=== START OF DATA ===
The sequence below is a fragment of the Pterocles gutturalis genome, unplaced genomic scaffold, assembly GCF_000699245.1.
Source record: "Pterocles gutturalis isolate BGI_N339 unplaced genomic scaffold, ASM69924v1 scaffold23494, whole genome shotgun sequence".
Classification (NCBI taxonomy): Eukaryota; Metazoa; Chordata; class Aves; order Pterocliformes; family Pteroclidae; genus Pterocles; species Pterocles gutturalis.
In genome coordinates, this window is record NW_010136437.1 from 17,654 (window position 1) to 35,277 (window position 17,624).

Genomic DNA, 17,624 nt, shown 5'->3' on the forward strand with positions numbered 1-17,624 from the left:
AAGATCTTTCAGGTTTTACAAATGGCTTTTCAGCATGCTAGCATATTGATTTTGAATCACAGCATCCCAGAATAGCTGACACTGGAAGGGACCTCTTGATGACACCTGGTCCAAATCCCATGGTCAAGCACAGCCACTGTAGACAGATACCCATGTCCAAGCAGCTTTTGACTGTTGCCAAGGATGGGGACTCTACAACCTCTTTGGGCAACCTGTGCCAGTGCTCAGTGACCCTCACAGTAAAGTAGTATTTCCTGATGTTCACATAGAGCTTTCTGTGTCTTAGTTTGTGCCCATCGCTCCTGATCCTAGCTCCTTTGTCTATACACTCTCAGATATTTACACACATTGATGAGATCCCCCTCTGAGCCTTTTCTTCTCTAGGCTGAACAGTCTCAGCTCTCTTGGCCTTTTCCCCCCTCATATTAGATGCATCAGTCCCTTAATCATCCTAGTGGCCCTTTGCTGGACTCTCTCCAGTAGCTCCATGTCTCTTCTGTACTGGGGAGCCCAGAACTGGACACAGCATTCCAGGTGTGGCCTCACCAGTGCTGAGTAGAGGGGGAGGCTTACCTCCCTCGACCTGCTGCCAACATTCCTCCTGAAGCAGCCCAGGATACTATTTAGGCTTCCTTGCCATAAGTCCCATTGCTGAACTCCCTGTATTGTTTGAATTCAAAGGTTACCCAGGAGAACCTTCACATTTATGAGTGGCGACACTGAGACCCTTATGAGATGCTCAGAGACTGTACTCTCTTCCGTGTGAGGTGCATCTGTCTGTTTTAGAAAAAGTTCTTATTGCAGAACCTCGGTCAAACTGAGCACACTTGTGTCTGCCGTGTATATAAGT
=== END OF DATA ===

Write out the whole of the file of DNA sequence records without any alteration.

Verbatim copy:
The sequence below is a fragment of the Pterocles gutturalis genome, unplaced genomic scaffold, assembly GCF_000699245.1.
Source record: "Pterocles gutturalis isolate BGI_N339 unplaced genomic scaffold, ASM69924v1 scaffold23494, whole genome shotgun sequence".
Classification (NCBI taxonomy): Eukaryota; Metazoa; Chordata; class Aves; order Pterocliformes; family Pteroclidae; genus Pterocles; species Pterocles gutturalis.
In genome coordinates, this window is record NW_010136437.1 from 17,654 (window position 1) to 35,277 (window position 17,624).

Genomic DNA, 17,624 nt, shown 5'->3' on the forward strand with positions numbered 1-17,624 from the left:
AAGATCTTTCAGGTTTTACAAATGGCTTTTCAGCATGCTAGCATATTGATTTTGAATCACAGCATCCCAGAATAGCTGACACTGGAAGGGACCTCTTGATGACACCTGGTCCAAATCCCATGGTCAAGCACAGCCACTGTAGACAGATACCCATGTCCAAGCAGCTTTTGACTGTTGCCAAGGATGGGGACTCTACAACCTCTTTGGGCAACCTGTGCCAGTGCTCAGTGACCCTCACAGTAAAGTAGTATTTCCTGATGTTCACATAGAGCTTTCTGTGTCTTAGTTTGTGCCCATCGCTCCTGATCCTAGCTCCTTTGTCTATACACTCTCAGATATTTACACACATTGATGAGATCCCCCTCTGAGCCTTTTCTTCTCTAGGCTGAACAGTCTCAGCTCTCTTGGCCTTTTCCCCCCTCATATTAGATGCATCAGTCCCTTAATCATCCTAGTGGCCCTTTGCTGGACTCTCTCCAGTAGCTCCATGTCTCTTCTGTACTGGGGAGCCCAGAACTGGACACAGCATTCCAGGTGTGGCCTCACCAGTGCTGAGTAGAGGGGGAGGCTTACCTCCCTCGACCTGCTGCCAACATTCCTCCTGAAGCAGCCCAGGATACTATTTAGGCTTCCTTGCCATAAGTCCCATTGCTGAACTCCCTGTATTGTTTGAATTCAAAGGTTACCCAGGAGAACCTTCACATTTATGAGTGGCGACACTGAGACCCTTATGAGATGCTCAGAGACTGTACTCTCTTCCGTGTGAGGTGCATCTGTCTGTTTTAGAAAAAGTTCTTATTGCAGAACCTCGGTCAAACTGAGCACACTTGTGTCTGCCGTGTATATAAGT